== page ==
Directed by Charlie Paul
Review by Lois Siegel
The film For No Good Reason features the work of British artist Ralph Steadman who creates grotesque, surreal images using ink spatters. His work is unusual and very interesting, as well as provocative.
There are all kinds of painters. If you are looking for flowers and sweet images, Steadman is not for you. He pairs up with gonzo American writer Hunter S. Thompson (1971 novel Fear and Loathing in Las Vegas) – think drug-fuelled stream of consciousness, described as controlled fury. Also in the picture are Johnny Depp, actor Richard E. Grant, Monty Python’s Terry Gilliam, Rolling Stone Publisher Jann Wenner and Tim Robbins.
Besides discovering the process of the artist, we see Steadman’s animated images of horrible-looking creatures that come alive, zooming across the screen. There is humour in these slightly maniacal pictures. He makes people think about these worlds.
In 1970, Steadman came to America. His first idea was to create 1,000 pictures of New York. His exploration starts with homeless people on the street…life influences the images he creates. His “museum” of misery and depravity are serious cartoons meant to change things for the better. He drew and Thompson wrote. Depressed, he went back to a conventional cartoon job in England. We see him in his studio sketching. He sometimes uses a contraption to blow paint on the canvas to splatter the ink already there. When Thompson would call, Steadman sent him images – e.g. huge bats, lizards, a hitchhiker. Thompson and Steadman thought each other were weird. They worked well together.
Painting techniques used by Steadman include India ink and heavy textured cartridge paper, a flick of the wrist…and the paint splatters. He also scrapes away at the painting. A reference is made to Francis Bacon, who made pictures look like an event. Bacon said, “Accident takes over. You don’t know what you are doing consciously. Things begin to develop.”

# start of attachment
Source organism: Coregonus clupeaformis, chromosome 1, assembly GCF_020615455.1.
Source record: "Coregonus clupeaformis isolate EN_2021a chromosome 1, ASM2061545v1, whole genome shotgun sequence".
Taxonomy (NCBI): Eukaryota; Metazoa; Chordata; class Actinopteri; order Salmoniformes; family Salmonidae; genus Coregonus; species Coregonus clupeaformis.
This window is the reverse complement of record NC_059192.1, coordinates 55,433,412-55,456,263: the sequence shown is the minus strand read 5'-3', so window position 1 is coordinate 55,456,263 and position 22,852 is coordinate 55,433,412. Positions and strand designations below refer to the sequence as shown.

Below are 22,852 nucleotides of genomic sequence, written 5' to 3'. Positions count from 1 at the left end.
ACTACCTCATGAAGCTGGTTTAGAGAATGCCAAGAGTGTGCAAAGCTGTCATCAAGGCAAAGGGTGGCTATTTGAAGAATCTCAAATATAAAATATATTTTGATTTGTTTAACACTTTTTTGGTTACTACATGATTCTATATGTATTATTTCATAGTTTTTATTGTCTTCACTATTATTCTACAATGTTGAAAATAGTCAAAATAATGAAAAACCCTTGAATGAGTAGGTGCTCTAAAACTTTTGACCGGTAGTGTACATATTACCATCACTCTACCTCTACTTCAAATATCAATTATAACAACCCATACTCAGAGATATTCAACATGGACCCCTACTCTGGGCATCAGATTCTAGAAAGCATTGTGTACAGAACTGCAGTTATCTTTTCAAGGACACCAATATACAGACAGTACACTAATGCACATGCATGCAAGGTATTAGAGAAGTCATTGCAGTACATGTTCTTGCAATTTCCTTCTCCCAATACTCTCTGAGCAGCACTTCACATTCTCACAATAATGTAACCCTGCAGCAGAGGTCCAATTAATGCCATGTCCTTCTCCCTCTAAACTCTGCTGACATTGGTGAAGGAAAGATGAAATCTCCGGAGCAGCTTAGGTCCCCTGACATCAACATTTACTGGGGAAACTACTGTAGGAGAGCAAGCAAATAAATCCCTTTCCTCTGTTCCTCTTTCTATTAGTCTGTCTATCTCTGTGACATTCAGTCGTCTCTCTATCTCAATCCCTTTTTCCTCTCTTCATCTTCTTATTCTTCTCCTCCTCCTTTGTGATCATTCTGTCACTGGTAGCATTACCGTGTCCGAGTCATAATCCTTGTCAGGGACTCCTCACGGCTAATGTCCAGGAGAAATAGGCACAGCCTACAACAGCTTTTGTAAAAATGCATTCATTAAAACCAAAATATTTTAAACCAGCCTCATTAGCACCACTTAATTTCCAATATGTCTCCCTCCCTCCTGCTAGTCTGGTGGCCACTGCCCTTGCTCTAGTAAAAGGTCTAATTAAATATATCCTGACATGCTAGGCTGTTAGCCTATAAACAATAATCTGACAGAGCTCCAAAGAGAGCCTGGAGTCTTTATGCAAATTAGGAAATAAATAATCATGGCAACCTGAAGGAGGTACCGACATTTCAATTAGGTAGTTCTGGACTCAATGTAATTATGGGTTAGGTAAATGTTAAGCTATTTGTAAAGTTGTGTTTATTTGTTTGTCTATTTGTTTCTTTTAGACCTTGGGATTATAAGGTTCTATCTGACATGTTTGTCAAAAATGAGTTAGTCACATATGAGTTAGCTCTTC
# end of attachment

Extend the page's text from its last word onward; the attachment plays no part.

At times, we see a black and white image and then colour is added. The focus in the film is imagination and creating something new. Terry Gilliam: “The new generation is into shopping.” But the artists had a lifetime of ideas. Inspiration for No Good Reason…
If you are interested in the arts, this is a film you should see.
Ralph Steadman is a Welsh illustrator. In the ‘60s, he worked freelance for Punch, Private Eye, The Daily Telegraph, the New York Times and Rolling Stone. He has drawn album covers for numerous music artists, including Frank Zappa.
This film is said to have been 15 years in the making. Steadman currently lives in Kent, England.
Available from the Ottawa Public Library, ralphsteadman.com
Running time: 89 minutes
Directed by Sophie Deraspe
Review by Paul Green
In the original Greek tragedy written by Sophocles some 2,500 years ago, Antigone was the daughter of Oedipus; her brothers Etéocle and Polynice were both killed in battle while fighting on opposite sides near the city of Thebes. While Etéocle was given a hero’s burial, Creon, the ruler of Thebes, decreed that the body of Polynice – he fought for the losing rebel side – was to be dumped outside the city wall to be picked over by the birds and the dogs. Appalled by this perfidy, Antigone takes matters into her own hands and tries to give her brother some sort of burial. This single act of defiance places Antigone in direct conflict with Creon, ruler and male authority figure par excellence.
In Jean Anouilh’s 1944 adaptation, Antigone resists Creon’s efforts to suborn her and even goes so far as to mock his authority. Her integrity intact, Antigone is nevertheless doomed.